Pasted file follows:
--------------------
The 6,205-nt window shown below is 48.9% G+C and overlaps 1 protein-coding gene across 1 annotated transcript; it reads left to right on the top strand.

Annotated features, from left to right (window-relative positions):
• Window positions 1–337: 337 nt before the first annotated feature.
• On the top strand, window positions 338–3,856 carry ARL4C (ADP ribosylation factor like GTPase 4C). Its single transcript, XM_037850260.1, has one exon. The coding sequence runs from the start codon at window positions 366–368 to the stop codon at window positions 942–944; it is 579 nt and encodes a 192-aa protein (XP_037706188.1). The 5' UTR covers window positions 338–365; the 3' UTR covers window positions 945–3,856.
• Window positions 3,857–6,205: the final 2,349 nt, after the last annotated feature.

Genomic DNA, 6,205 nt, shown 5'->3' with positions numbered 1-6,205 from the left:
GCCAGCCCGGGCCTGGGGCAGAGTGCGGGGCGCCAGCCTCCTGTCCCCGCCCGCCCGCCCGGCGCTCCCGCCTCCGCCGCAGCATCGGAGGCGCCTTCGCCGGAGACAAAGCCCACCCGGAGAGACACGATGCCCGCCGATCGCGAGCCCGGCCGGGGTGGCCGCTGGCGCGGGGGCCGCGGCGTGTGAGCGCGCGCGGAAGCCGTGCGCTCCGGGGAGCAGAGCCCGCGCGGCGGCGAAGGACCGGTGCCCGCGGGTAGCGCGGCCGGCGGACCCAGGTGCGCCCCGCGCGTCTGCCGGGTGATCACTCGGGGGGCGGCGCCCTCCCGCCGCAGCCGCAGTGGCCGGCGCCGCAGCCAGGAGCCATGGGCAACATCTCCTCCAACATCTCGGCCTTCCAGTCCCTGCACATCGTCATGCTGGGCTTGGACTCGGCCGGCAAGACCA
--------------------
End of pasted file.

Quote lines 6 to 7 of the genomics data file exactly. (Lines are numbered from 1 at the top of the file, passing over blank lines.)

Genomic DNA, 6,205 nt, shown 5'->3' with positions numbered 1-6,205 from the left:
GCCAGCCCGGGCCTGGGGCAGAGTGCGGGGCGCCAGCCTCCTGTCCCCGCCCGCCCGCCCGGCGCTCCCGCCTCCGCCGCAGCATCGGAGGCGCCTTCGCCGGAGACAAAGCCCACCCGGAGAGACACGATGCCCGCCGATCGCGAGCCCGGCCGGGGTGGCCGCTGGCGCGGGGGCCGCGGCGTGTGAGCGCGCGCGGAAGCCGTGCGCTCCGGGGAGCAGAGCCCGCGCGGCGGCGAAGGACCGGTGCCCGCGGGTAGCGCGGCCGGCGGACCCAGGTGCGCCCCGCGCGTCTGCCGGGTGATCACTCGGGGGGCGGCGCCCTCCCGCCGCAGCCGCAGTGGCCGGCGCCGCAGCCAGGAGCCATGGGCAACATCTCCTCCAACATCTCGGCCTTCCAGTCCCTGCACATCGTCATGCTGGGCTTGGACTCGGCCGGCAAGACCA